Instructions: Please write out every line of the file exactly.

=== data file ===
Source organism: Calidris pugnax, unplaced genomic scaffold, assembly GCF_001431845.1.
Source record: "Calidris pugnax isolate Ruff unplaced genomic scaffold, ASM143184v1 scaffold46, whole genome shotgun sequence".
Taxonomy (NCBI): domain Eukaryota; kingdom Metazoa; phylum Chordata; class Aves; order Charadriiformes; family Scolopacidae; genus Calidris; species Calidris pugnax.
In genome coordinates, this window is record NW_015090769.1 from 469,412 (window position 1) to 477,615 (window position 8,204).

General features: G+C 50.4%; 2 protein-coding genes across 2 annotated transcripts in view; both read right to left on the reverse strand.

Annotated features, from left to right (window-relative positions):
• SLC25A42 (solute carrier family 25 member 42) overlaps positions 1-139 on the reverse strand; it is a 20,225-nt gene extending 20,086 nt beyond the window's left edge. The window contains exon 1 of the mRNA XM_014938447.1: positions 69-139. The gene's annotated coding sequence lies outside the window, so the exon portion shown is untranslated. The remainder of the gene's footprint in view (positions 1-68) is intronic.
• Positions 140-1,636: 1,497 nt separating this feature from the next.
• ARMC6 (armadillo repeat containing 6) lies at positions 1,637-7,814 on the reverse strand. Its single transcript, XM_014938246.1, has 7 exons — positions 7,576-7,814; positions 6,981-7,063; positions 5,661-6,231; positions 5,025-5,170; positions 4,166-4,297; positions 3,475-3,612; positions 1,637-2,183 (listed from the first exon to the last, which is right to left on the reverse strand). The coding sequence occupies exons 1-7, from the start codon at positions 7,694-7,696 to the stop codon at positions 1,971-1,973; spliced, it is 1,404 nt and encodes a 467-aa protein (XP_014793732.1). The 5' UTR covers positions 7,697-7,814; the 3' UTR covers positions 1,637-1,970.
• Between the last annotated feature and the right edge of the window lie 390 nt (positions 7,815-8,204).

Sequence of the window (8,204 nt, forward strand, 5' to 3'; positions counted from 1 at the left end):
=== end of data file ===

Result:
Source organism: Calidris pugnax, unplaced genomic scaffold, assembly GCF_001431845.1.
Source record: "Calidris pugnax isolate Ruff unplaced genomic scaffold, ASM143184v1 scaffold46, whole genome shotgun sequence".
Taxonomy (NCBI): domain Eukaryota; kingdom Metazoa; phylum Chordata; class Aves; order Charadriiformes; family Scolopacidae; genus Calidris; species Calidris pugnax.
In genome coordinates, this window is record NW_015090769.1 from 469,412 (window position 1) to 477,615 (window position 8,204).

General features: G+C 50.4%; 2 protein-coding genes across 2 annotated transcripts in view; both read right to left on the reverse strand.

Annotated features, from left to right (window-relative positions):
• SLC25A42 (solute carrier family 25 member 42) overlaps positions 1-139 on the reverse strand; it is a 20,225-nt gene extending 20,086 nt beyond the window's left edge. The window contains exon 1 of the mRNA XM_014938447.1: positions 69-139. The gene's annotated coding sequence lies outside the window, so the exon portion shown is untranslated. The remainder of the gene's footprint in view (positions 1-68) is intronic.
• Positions 140-1,636: 1,497 nt separating this feature from the next.
• ARMC6 (armadillo repeat containing 6) lies at positions 1,637-7,814 on the reverse strand. Its single transcript, XM_014938246.1, has 7 exons — positions 7,576-7,814; positions 6,981-7,063; positions 5,661-6,231; positions 5,025-5,170; positions 4,166-4,297; positions 3,475-3,612; positions 1,637-2,183 (listed from the first exon to the last, which is right to left on the reverse strand). The coding sequence occupies exons 1-7, from the start codon at positions 7,694-7,696 to the stop codon at positions 1,971-1,973; spliced, it is 1,404 nt and encodes a 467-aa protein (XP_014793732.1). The 5' UTR covers positions 7,697-7,814; the 3' UTR covers positions 1,637-1,970.
• Between the last annotated feature and the right edge of the window lie 390 nt (positions 7,815-8,204).

Sequence of the window (8,204 nt, forward strand, 5' to 3'; positions counted from 1 at the left end):